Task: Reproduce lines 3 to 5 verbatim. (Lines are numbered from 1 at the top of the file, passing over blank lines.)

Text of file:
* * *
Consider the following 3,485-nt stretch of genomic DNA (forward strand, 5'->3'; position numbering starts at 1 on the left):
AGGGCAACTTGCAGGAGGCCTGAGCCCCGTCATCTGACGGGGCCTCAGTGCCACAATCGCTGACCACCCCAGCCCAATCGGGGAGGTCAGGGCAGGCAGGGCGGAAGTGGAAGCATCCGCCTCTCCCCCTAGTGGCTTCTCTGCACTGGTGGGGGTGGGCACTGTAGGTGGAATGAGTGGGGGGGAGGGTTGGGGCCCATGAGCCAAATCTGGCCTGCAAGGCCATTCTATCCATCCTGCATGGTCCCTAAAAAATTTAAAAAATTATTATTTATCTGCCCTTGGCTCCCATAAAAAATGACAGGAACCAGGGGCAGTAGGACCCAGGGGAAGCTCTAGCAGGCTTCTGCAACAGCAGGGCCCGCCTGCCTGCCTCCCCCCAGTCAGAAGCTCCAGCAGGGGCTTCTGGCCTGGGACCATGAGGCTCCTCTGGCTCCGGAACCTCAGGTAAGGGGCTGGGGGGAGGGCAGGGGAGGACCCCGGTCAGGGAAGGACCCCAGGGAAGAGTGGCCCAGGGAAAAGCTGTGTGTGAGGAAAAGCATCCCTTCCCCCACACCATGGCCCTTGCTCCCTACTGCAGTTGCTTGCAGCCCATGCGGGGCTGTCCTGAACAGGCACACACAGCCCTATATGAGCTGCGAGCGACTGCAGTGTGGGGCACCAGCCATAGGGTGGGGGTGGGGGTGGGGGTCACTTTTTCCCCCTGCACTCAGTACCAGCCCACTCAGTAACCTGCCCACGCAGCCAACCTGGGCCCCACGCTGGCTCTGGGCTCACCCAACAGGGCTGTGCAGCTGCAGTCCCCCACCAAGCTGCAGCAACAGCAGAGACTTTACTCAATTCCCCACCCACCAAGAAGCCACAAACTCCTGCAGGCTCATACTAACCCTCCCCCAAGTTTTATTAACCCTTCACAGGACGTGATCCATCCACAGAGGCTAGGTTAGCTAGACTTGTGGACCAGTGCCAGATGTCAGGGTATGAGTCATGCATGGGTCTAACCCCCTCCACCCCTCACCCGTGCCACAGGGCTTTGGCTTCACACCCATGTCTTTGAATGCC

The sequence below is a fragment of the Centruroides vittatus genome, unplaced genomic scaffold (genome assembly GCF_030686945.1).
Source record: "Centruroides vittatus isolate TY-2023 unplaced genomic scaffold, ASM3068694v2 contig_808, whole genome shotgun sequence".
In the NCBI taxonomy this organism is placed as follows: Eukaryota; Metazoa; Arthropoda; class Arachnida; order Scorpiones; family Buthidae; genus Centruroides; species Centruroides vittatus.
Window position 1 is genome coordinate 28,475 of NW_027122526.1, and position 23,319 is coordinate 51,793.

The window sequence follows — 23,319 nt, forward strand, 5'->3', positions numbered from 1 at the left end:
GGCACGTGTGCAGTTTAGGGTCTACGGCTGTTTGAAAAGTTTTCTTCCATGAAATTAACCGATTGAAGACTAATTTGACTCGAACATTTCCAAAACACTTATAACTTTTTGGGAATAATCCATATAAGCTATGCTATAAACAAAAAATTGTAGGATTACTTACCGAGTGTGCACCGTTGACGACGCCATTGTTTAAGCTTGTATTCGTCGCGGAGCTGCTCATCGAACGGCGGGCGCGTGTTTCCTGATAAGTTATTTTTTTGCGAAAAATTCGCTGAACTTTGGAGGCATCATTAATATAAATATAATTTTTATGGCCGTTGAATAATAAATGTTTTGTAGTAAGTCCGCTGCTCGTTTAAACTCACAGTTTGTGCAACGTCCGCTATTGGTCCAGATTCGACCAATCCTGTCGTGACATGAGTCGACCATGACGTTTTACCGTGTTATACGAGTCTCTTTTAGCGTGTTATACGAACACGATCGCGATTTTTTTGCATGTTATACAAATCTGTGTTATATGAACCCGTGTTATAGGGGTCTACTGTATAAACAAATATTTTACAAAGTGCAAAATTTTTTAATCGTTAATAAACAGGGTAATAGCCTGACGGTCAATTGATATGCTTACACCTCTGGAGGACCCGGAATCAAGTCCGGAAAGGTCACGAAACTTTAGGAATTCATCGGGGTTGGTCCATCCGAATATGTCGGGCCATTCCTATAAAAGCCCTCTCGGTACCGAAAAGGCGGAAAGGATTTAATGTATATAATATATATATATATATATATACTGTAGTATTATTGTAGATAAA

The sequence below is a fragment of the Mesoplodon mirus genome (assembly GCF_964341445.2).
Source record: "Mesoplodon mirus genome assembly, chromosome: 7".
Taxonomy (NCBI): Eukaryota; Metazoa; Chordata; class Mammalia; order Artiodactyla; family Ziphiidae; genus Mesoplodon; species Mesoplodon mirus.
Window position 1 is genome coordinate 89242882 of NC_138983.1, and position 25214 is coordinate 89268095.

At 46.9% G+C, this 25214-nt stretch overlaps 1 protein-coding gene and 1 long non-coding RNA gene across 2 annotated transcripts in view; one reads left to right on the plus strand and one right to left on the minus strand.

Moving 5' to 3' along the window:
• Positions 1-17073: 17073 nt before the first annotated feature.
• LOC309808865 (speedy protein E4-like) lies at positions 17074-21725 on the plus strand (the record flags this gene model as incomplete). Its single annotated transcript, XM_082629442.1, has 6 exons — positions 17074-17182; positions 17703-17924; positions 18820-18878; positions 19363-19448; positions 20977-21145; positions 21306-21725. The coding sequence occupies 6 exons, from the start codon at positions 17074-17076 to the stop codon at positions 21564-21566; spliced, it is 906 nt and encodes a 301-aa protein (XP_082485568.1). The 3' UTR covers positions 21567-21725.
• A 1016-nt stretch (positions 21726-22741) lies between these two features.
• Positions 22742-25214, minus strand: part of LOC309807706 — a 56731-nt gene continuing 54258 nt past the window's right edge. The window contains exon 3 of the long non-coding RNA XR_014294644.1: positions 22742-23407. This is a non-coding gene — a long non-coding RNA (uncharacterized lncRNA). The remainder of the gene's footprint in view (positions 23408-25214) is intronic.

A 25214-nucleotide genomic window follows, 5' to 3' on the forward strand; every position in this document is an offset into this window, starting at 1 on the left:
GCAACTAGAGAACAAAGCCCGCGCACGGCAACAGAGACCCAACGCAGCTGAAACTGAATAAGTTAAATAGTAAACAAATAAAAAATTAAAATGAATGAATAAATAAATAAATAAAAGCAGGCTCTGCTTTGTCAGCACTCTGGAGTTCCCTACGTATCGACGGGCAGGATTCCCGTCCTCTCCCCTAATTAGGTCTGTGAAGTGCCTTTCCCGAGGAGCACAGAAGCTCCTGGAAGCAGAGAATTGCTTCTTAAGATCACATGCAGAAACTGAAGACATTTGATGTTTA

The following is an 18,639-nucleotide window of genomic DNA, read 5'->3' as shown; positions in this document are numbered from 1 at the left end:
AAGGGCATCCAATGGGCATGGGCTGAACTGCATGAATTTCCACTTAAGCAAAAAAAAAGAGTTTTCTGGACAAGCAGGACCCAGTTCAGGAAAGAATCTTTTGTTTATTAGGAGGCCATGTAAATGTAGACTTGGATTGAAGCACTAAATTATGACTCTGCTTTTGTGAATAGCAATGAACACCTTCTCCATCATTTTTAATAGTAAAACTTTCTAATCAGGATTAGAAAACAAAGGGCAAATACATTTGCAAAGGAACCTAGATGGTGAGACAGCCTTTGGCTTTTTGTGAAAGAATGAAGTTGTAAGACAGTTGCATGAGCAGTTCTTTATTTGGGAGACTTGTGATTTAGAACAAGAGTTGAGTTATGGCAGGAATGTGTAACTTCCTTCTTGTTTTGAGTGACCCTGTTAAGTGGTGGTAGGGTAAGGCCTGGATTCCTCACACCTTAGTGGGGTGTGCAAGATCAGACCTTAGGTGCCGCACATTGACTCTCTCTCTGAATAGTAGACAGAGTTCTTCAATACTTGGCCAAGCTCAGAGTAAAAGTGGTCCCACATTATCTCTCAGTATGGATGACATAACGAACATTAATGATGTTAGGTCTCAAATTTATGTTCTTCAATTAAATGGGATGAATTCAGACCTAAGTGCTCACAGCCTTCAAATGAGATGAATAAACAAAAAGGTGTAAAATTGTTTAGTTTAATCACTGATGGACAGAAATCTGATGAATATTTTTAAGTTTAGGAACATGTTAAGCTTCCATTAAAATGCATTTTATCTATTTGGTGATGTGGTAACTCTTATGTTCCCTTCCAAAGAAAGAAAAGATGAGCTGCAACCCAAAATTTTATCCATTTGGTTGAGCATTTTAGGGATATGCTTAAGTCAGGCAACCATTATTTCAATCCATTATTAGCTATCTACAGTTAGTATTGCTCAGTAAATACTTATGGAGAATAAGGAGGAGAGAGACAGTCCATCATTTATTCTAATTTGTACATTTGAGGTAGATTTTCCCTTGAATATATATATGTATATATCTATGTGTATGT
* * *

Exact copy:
The sequence below is a fragment of the Centruroides vittatus genome, unplaced genomic scaffold (genome assembly GCF_030686945.1).
Source record: "Centruroides vittatus isolate TY-2023 unplaced genomic scaffold, ASM3068694v2 contig_808, whole genome shotgun sequence".
In the NCBI taxonomy this organism is placed as follows: Eukaryota; Metazoa; Arthropoda; class Arachnida; order Scorpiones; family Buthidae; genus Centruroides; species Centruroides vittatus.